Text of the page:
“But I can’t.” The dwarf hung his head. “It’s my sister, the bitter gourd witch who made the tree grow. You see, she has all the magic powers. When my father, the wizard, was handing out tricks, she agreed to eat bitter gourd all her life and got the magic bird. I wanted to eat carrots and got the fastest somersaults in the world.”
“Then make her undo the magic!”
“It’s quite easy. If you agree to eat nothing but bitter gourd for seven years and seven days she’ll remove the spell.”
“Wait a minute!” Aman said, “You stole my halwa. Why should I be forced to eat bitter gourd? I didn’t even tease you.”
“’re right...”said the dwarf. “O-kay. There’s another way. If you free the bird from its cage the spell will be broken. But—if she catches you, it could be worse.”
“No it won’t,” Aman said. “Because you’ll tell us how. Otherwise we’ll tie you up and never let you have halwa for the rest of your life.”
“OK, OK! Cross the river nearby and you’ll find a green palace in the woods. That’s where she lives with the bird. Chew these magic chickpeas. They’ll make you become invisible. But—only for an hour!” he said, handing them the chickpeas.

Swiftly, they rowed across the river. They could smell something bitter—bitter gourd! And then they saw a pointy pale green palace!
The place was swarming with guards. “The chick peas!” Aman cried. Quickly they munched some and got in easily.

It was a huge palace. Where could the bird be? They searched and searched but couldn’t find it.

“I’m tired,” Nitin sighed. They’d reached the very top floor. “If we don’t find the bird, what do we do?”
“Eat bitter gourd for the rest of our lives,” Aman said. Then-- “Listen!” he cried out. “A bird chirping!”

They ran towards the sound. Two guards were walking that way

“Did you see that?” one exclaimed. “ A toe! Waving in the air!”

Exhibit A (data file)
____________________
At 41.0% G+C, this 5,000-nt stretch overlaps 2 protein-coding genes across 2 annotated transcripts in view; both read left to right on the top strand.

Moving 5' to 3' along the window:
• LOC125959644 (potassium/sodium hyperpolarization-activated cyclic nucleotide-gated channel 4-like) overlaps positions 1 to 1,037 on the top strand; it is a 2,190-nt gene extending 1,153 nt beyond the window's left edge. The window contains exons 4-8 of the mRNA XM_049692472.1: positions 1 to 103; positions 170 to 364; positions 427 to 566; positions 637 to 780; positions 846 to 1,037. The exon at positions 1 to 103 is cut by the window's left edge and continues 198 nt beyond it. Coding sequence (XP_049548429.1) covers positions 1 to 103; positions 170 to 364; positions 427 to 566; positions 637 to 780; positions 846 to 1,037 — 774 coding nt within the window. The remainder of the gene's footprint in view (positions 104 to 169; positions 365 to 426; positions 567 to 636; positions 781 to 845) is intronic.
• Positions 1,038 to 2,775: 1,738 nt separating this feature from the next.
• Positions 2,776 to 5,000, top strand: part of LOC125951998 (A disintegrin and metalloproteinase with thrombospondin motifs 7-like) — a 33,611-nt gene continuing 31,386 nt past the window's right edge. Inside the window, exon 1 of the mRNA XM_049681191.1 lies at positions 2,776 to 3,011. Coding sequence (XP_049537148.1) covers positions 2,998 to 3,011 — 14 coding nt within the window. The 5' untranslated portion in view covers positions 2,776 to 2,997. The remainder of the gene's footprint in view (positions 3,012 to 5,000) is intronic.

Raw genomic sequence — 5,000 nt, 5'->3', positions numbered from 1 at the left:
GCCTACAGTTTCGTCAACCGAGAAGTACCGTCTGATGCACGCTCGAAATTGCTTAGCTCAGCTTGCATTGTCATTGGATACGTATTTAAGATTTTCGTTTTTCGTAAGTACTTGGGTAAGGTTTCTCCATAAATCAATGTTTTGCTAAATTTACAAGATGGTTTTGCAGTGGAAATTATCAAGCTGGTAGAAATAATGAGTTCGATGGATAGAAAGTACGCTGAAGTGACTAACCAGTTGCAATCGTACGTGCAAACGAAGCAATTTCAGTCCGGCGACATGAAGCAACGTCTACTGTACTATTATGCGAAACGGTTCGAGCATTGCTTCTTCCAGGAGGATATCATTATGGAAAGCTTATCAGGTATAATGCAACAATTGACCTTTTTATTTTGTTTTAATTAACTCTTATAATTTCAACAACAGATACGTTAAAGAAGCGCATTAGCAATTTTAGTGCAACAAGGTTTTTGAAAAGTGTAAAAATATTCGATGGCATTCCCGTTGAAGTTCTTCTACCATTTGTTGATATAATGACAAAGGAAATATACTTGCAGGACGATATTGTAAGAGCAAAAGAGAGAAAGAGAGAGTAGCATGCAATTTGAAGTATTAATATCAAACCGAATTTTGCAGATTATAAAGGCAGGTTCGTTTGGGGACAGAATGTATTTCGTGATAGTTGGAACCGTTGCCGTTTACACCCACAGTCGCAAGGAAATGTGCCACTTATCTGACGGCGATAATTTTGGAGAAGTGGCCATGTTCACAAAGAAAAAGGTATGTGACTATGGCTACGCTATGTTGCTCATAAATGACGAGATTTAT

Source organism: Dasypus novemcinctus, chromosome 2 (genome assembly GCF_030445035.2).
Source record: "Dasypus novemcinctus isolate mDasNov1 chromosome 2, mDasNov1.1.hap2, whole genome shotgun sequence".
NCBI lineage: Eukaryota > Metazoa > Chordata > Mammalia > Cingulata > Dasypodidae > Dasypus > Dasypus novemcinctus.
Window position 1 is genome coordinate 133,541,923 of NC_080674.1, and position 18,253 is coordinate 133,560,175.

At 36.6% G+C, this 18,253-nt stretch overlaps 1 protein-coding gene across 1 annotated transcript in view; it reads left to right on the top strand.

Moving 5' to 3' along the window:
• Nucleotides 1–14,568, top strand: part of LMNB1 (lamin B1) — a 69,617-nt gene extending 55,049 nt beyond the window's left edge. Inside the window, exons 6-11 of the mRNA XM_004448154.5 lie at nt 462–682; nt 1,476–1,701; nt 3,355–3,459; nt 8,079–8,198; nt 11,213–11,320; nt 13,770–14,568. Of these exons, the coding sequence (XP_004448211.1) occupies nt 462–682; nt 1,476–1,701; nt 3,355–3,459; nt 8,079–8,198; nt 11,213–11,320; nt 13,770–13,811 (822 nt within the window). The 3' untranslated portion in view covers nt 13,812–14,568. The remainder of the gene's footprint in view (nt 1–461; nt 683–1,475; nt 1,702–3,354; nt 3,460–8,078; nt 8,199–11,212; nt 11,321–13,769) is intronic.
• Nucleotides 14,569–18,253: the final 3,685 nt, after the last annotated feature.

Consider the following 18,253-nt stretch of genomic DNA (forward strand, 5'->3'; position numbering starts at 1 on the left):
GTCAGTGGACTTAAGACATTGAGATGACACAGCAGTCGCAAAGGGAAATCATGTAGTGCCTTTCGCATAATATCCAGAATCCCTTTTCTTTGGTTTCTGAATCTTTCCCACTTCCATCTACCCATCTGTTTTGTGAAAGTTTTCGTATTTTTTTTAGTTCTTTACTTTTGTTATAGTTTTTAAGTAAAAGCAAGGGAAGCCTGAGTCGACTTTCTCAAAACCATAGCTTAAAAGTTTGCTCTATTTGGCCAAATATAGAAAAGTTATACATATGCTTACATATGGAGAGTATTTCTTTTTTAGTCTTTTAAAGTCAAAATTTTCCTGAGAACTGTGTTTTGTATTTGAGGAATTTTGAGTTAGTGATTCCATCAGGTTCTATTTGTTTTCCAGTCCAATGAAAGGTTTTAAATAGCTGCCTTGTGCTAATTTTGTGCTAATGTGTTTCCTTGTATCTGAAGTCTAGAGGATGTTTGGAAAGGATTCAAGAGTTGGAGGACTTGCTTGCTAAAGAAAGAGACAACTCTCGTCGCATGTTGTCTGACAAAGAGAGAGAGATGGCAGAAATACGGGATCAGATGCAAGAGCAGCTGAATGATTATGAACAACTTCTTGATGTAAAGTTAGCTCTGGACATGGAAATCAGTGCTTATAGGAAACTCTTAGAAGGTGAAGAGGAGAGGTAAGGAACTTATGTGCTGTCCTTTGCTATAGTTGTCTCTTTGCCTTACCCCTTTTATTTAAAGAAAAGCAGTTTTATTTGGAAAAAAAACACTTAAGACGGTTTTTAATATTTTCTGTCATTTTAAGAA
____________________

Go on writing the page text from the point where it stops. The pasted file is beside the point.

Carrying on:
Nitin and Aman scooted for their lives. The magic was wearing out! They dashed into the first room on the right. And what did they see? A tiny little black bird in a plain little iron cage!

“The magic bird!” Aman cried out.
“I-don’t think so,” Nitin frowned. “It looks so plain and ordinary.”

Just then the guards burst into the room, followed by a tall, stringy looking woman who was—green from head to toe!

“Hurry!” Aman cried. He quickly opened the cage and—the bird flew out! There was big, whooshy sound, like air being let out of a balloon. And - The guards the palace, the pale green woman, all vanished!

Aman and Nitin ran through the woods towards the river.

“Look, we’re right side up!” Nitin cried.

Then they heard someone call, “Wait a minute.”

A girl was running after them. “Who’re you?” they asked.

She made a face. “I-I used to be... the green witch,” she said. “Thanks for setting me free.”

“But-but—aren’t you angry with us?”
“Angry? Do you think I liked being a witch? It’s entirely my brother’s fault. He chose carrot halwa and fancy somersaults from my father’s bag of tricks and left me with bitter gourd. He knew I’d help him with the magic anyway!”

“I knew he was a trickster!” Nitin cried. “The chick peas lasted only fifty-six minutes.”
“Trust him. And if anyone wants a magic bird, it’s sitting on the tree behind you.”
“No thanks!” Both burst out together. They left the girl practicing somersaults on the riverside and ran home as fast as they could.


More by :  Deepa Agarwal